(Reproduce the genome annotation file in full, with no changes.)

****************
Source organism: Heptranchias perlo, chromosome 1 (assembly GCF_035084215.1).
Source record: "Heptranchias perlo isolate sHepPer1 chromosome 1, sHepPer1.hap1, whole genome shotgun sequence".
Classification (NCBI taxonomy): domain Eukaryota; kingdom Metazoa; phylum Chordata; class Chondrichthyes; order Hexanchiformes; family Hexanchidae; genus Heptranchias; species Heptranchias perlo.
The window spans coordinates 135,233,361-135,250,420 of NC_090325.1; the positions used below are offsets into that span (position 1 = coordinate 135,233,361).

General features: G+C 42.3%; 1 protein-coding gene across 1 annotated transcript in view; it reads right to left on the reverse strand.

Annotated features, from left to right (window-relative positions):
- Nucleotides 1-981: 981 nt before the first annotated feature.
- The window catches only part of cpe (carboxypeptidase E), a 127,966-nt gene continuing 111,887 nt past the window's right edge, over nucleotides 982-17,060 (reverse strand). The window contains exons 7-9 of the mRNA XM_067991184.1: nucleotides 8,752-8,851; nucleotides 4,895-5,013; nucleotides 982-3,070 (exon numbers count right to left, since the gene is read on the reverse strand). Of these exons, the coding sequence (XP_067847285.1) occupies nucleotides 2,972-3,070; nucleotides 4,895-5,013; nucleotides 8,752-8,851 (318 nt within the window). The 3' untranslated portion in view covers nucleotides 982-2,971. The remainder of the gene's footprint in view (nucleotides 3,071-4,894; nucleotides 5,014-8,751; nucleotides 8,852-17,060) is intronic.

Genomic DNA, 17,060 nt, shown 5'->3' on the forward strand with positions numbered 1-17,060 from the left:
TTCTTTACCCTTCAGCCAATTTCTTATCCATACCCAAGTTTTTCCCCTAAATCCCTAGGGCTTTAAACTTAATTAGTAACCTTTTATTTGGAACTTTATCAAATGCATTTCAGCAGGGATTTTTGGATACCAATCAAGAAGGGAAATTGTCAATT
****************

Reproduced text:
Source organism: Heptranchias perlo, chromosome 1 (assembly GCF_035084215.1).
Source record: "Heptranchias perlo isolate sHepPer1 chromosome 1, sHepPer1.hap1, whole genome shotgun sequence".
Classification (NCBI taxonomy): domain Eukaryota; kingdom Metazoa; phylum Chordata; class Chondrichthyes; order Hexanchiformes; family Hexanchidae; genus Heptranchias; species Heptranchias perlo.
The window spans coordinates 135,233,361-135,250,420 of NC_090325.1; the positions used below are offsets into that span (position 1 = coordinate 135,233,361).

General features: G+C 42.3%; 1 protein-coding gene across 1 annotated transcript in view; it reads right to left on the reverse strand.

Annotated features, from left to right (window-relative positions):
- Nucleotides 1-981: 981 nt before the first annotated feature.
- The window catches only part of cpe (carboxypeptidase E), a 127,966-nt gene continuing 111,887 nt past the window's right edge, over nucleotides 982-17,060 (reverse strand). The window contains exons 7-9 of the mRNA XM_067991184.1: nucleotides 8,752-8,851; nucleotides 4,895-5,013; nucleotides 982-3,070 (exon numbers count right to left, since the gene is read on the reverse strand). Of these exons, the coding sequence (XP_067847285.1) occupies nucleotides 2,972-3,070; nucleotides 4,895-5,013; nucleotides 8,752-8,851 (318 nt within the window). The 3' untranslated portion in view covers nucleotides 982-2,971. The remainder of the gene's footprint in view (nucleotides 3,071-4,894; nucleotides 5,014-8,751; nucleotides 8,852-17,060) is intronic.

Genomic DNA, 17,060 nt, shown 5'->3' on the forward strand with positions numbered 1-17,060 from the left:
TTCTTTACCCTTCAGCCAATTTCTTATCCATACCCAAGTTTTTCCCCTAAATCCCTAGGGCTTTAAACTTAATTAGTAACCTTTTATTTGGAACTTTATCAAATGCATTTCAGCAGGGATTTTTGGATACCAATCAAGAAGGGAAATTGTCAATT